In our October '09 issue, I shared my mishaps towing our LeMons Camaro to Reno, Nevada. As usual, I asked for your stories and the responses have been rather impressive. Seriously, a few of them were downright hysterical and I wish I had the room to share all of them with you-maybe I'll add a couple more next month. Now, for those of you who have never pulled a vehicle; read up because there's a lot to be learned here. -H
The stories of painful gearhead moments are by far my favorite part of your publication; I'm still able to laugh several hours later. My story involves my loving girlfriend, who insisted on building the Chevy small-block motor for her Vega herself.
We had these black mud wasps who rudely insisted on filling any unprotected hole on anything full of mud. You name it, emblems, outlets, screw holes, nothing was safe. Knowing this, I wisely balled up wads of shop towels and tightly plugged the spark plug holes on the new engine.
About a week later, the motor's almost finished and it's time to set the valves. She's leaning down over the engine while I crank it over with a breaker bar when it makes the stupidest sound, kind of like a Thooooommb! My girlfriend starts flailing about clutching her neck calling me names and asking "what I did that for!" It took me a second, but I then realized the high compression of the motor fired the wadded paper towel out under substantial pressure, much like a potato cannon striking her in the neck with this cool Whap sound. I couldn't stop laughing and she couldn't quit hitting me.
Slippery Rock, PA
We shouldn't laugh either, but that was great and thanks for sharing! - Ed.
Back To Tennessee
Your LeMons adventure was eerily familiar to my last cross-country trip. As a 22 year Coast Guard veteran, moving every few years was nothing new. I had already driven cross-country five times. I purchased a '97 Chevy C3500 and a car transport trailer so I could tow my '96 Impala SS with a recently installed 383 this last time. The trip from Lenoir City, TN to San Diego in 2004 went off without incident. However, my return trip had Murphy's Law written all over it. I would be traveling back to LC before reporting to my new duty station in Tampa. I had the trip all planned out and expected the 2,200-mile trip would take four days. So on a very rare rainy Friday I left San Diego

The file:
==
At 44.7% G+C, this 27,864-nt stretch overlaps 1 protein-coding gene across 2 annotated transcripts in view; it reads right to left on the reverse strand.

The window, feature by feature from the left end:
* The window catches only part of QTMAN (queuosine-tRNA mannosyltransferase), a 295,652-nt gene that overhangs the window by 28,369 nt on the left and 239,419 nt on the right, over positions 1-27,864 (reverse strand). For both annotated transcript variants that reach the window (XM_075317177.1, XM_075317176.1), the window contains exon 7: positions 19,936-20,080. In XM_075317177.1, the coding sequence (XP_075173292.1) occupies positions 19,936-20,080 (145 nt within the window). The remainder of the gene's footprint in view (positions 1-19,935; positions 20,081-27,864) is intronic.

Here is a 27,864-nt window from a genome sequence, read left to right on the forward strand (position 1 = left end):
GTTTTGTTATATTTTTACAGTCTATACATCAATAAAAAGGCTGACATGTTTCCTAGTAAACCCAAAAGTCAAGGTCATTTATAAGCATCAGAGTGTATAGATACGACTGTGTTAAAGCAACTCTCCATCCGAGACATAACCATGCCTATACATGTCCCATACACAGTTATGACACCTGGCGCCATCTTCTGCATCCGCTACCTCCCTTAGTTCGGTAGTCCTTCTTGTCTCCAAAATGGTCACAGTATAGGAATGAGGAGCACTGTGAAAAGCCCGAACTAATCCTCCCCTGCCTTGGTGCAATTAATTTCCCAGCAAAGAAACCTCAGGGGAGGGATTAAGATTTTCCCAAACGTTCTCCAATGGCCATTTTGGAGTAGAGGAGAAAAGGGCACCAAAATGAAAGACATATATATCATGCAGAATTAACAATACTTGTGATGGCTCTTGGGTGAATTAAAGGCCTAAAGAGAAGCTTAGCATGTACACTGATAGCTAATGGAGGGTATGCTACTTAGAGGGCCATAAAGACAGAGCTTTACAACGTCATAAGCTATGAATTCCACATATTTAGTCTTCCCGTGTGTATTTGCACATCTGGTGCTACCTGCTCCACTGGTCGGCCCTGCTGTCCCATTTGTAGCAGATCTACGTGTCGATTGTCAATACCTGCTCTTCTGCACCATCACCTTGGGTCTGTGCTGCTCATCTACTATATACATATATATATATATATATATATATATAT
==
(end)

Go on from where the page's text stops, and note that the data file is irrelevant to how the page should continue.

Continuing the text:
I had my first problem just a few hours into the trip on I-8. Ascending the long, steep mountain grades, I quickly realized the dual electric fans I installed the year before (when the stock fan failed), couldn't pull enough air through the radiator. When the truck kicked down to Second gear going up the hills, the engine would immediately begin overheating. I had to pull over every few miles to let it cool. The first 325-mile leg of my trip took over 8 hours!
On the second day, I had a blowout on the trailer. Being the good Coastie, I was 'Semper Paratus' (Always Ready) because I did have a spare. But as I was jacking up the trailer, I noticed my 2-ton aluminum floor jack was having some difficulty lifting the combined weight of the Impala (crammed full with my stuff) and trailer; so I unloaded the car to change the flat. Nearly two hours later, I finally get back on the road, but I'm still dealing with the overheating issue.